The Future of Food and Social Justice: A Youth Storytelling Project

May 13, 2024

2023-24 State of the Tucson Food System Report

CRFS Food System Report 2023-24

The Center for Regional Food Studies (CRFS) launched the Future of Food and Social Justice: A Youth Storytelling Project (FFSJ) in 2022 as a pilot internship program to mentor and support undergraduate students in sharing their food stories. Since Tucson was named an UNESCO City of Gastronomy in 2015, there has been an upwelling of interest in southern Arizona’s food and agricultural practices. With this internship, we endeavored to diversify the stories being told about food in our region, particularly by highlighting the experiences and aspirations of youth. For whether as first-generation college students, food service workers, children of farmworkers, emerging scholars and activists, or inheritors of food traditions and cultural wisdom, youth are frequently on the frontlines of our food system and yet their voices are too often absent from the stories we tell. By uplifting the stories of young people, particularly young people of color, this compilation aims to attend to this narrative absence and remind us of the abundance of critical perspectives, deep questioning, and profound insights that young minds have to offer related to our food systems, foodways, and the future of food justice.

Funded by two internal Hispanic Serving Institution grants, the project was guided by a paid 6-person steering committee that included community organizers and food scholars (2 Latinx, 2 Native, and 2 white). The steering committee coordinated the call for applications, led food justice and storytelling workshops, and mentored interns as they developed their stories. After circulating the call for applications, 14 undergraduate students from a diversity of backgrounds and disciplines were selected as the first cohort of storytelling interns for the 2022-23 academic year. Each intern was matched with a food justice mentor and participated in bimonthly mentorship circles and monthly workshops. While mentorship circles allowed for a mutual learning process and time to reflect together on food justice in both theory and practice, monthly workshops trained students in topics ranging from the ethics of research and storytelling to writing food memories, operationalizing a racialized right to food, defining food justice, and strategies for telling and disseminating food stories.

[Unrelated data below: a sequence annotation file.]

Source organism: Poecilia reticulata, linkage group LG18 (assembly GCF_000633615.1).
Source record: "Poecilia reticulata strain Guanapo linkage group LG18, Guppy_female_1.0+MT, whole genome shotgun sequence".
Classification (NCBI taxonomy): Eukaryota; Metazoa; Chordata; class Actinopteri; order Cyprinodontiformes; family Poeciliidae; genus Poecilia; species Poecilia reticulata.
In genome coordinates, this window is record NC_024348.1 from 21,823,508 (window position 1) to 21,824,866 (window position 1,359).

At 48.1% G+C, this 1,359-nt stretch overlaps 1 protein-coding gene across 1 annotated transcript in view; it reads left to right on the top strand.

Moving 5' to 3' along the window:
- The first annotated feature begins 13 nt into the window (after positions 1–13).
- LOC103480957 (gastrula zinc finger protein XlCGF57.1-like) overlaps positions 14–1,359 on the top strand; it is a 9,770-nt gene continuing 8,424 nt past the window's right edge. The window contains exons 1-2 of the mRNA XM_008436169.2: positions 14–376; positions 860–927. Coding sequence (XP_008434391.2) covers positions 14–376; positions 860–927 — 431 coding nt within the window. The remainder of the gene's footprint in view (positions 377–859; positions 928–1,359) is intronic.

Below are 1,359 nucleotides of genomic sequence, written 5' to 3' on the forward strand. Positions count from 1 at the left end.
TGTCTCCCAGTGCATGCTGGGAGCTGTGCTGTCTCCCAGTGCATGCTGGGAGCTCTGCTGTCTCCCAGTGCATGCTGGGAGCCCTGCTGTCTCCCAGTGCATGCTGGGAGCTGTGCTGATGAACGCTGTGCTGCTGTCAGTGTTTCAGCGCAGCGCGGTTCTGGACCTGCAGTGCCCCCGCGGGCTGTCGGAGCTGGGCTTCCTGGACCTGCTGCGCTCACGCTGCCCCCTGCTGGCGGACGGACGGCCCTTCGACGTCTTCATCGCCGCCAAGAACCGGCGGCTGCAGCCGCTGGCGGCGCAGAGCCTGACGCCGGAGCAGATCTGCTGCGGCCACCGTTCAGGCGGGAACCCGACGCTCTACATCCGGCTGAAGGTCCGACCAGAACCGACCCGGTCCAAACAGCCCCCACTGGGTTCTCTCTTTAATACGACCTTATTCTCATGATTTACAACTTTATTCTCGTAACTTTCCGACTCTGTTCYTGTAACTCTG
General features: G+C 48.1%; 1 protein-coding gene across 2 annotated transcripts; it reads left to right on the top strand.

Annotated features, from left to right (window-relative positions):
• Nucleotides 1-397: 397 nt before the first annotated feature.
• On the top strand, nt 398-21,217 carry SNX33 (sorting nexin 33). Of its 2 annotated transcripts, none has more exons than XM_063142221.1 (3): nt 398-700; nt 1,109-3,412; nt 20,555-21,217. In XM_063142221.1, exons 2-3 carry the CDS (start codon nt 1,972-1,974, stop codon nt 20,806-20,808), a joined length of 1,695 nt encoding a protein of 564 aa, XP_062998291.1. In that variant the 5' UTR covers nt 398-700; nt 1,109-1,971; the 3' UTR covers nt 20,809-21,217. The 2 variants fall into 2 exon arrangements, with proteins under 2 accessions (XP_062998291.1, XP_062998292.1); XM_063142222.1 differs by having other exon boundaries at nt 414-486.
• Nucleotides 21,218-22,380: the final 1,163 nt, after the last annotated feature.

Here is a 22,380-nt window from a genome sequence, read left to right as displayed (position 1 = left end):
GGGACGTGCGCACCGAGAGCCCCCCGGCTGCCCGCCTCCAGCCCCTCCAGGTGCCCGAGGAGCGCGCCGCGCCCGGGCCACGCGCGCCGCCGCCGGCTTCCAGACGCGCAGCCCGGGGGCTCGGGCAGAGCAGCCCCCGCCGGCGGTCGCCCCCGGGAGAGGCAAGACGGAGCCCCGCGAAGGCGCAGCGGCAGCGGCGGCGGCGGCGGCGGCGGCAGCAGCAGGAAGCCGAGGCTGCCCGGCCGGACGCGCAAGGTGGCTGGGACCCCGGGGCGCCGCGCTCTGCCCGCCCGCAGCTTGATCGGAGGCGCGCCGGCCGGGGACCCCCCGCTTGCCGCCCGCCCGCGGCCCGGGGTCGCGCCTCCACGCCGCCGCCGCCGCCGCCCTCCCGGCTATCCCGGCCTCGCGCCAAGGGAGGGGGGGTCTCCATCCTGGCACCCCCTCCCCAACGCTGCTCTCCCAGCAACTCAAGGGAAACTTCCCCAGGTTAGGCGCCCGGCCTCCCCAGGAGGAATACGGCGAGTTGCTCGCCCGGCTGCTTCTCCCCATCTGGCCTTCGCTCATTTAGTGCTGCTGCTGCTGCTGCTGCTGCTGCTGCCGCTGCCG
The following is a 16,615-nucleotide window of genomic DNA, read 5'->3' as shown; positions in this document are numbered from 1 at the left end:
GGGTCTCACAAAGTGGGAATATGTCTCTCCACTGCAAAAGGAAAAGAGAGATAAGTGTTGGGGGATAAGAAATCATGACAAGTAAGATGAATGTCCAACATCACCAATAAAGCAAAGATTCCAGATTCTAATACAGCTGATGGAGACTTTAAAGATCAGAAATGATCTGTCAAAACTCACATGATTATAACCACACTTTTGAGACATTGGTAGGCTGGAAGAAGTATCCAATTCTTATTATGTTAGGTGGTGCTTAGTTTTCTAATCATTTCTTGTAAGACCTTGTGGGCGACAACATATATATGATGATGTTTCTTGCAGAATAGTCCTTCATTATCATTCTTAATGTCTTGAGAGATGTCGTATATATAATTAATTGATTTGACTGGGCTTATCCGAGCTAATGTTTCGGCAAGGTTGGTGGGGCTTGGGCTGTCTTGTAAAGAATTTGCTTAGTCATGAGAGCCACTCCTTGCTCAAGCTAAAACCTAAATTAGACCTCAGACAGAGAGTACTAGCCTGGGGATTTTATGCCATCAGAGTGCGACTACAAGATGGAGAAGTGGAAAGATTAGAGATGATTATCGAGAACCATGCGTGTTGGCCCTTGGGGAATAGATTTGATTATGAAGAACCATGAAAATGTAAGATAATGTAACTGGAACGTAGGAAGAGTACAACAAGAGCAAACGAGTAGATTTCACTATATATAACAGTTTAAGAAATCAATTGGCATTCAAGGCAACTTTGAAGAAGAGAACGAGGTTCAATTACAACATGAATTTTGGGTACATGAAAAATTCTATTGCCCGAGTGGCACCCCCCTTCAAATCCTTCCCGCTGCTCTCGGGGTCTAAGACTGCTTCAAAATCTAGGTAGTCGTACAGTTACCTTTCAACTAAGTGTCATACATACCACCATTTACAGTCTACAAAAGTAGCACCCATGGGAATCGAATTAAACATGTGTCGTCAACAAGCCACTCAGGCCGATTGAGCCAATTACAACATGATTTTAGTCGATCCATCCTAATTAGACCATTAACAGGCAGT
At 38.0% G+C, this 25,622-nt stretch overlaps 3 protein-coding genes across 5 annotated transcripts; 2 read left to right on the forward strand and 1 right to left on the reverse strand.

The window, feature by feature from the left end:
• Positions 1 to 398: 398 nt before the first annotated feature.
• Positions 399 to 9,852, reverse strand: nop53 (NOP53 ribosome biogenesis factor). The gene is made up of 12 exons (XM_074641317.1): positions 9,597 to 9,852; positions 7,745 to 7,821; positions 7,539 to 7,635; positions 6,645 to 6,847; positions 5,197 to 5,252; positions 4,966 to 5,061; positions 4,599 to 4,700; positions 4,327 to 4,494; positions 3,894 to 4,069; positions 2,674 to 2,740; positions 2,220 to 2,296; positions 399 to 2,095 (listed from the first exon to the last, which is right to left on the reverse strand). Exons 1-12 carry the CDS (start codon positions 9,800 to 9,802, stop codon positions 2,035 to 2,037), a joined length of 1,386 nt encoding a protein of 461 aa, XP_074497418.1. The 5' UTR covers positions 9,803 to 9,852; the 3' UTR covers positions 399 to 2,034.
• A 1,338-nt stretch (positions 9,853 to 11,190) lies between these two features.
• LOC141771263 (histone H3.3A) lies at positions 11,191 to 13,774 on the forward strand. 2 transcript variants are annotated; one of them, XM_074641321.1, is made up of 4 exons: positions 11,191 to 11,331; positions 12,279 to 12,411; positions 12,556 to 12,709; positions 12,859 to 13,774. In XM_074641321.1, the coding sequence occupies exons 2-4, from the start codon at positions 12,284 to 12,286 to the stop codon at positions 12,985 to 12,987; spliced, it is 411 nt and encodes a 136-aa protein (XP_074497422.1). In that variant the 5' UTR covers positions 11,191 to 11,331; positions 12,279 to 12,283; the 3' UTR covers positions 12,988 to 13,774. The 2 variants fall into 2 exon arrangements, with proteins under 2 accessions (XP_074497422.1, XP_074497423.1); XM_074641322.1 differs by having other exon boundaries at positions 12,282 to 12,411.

In this pilot year, FSSJ interns were invited to create stories in any modality and on any food-related topic of their choice. This openness was a deliberate strategy, one that honors the many ways of knowing and communicating. It allowed stories to emerge organically and encouraged students to articulate the stories they most wanted to tell in the way that felt most authentic to them. And the outcomes have been astounding. The re

Storytelling interns and mentors presented their work at The Agriculture, Food, and Human Values Society Conference at Boston University (June 3, 2023)5 | University of Arizona | Center for Regional Food Studies | 2023-24 State of the Tucson Food System Report

sulting stories range from podcast interviews with local activists and Indigenous leaders to poems, beadwork, children’s stories, collage, embroidery, digital stories, recipe books, prose, and more.

In this project, we look to storytelling as both a means and an end. It was reaffirmed early on that the process behind creating and sharing stories is as vital as – and perhaps even more important than – the end products, the final stories. Throughout our time together, we engaged in mentorship circles in which all of us were both mentors and mentees, involved in a mutual learning process. Through deep listening and vulnerability, we engaged in cross-cultural and inter-generational dialogues that led all of us to enrich our perspectives and deepen our understandings about complex social issues. In sum, each of us, whether mentor or mentee, were transformed by the process itself.

Beyond the works featured in this compilation, interns have also shared their stories in other spaces. In June of 2023, eight interns and four mentors presented this work at the Agriculture and Human Values Conference in Boston, MA. Six mentors and four students co-wrote a chapter for a forthcoming edited volume by MIT press, entitled Nurturing Food Justice, in which we reflect upon our experiences from the pilot year of this project and emphasize youth storytelling as a key tool for working towards food justice. Lastly, several food stories, including a video of our storytelling showcase from December of 2023, are available on our Center website at We hope you enjoy the stories featured in this compilation and perhaps even get inspired to create and share some of your own stories.

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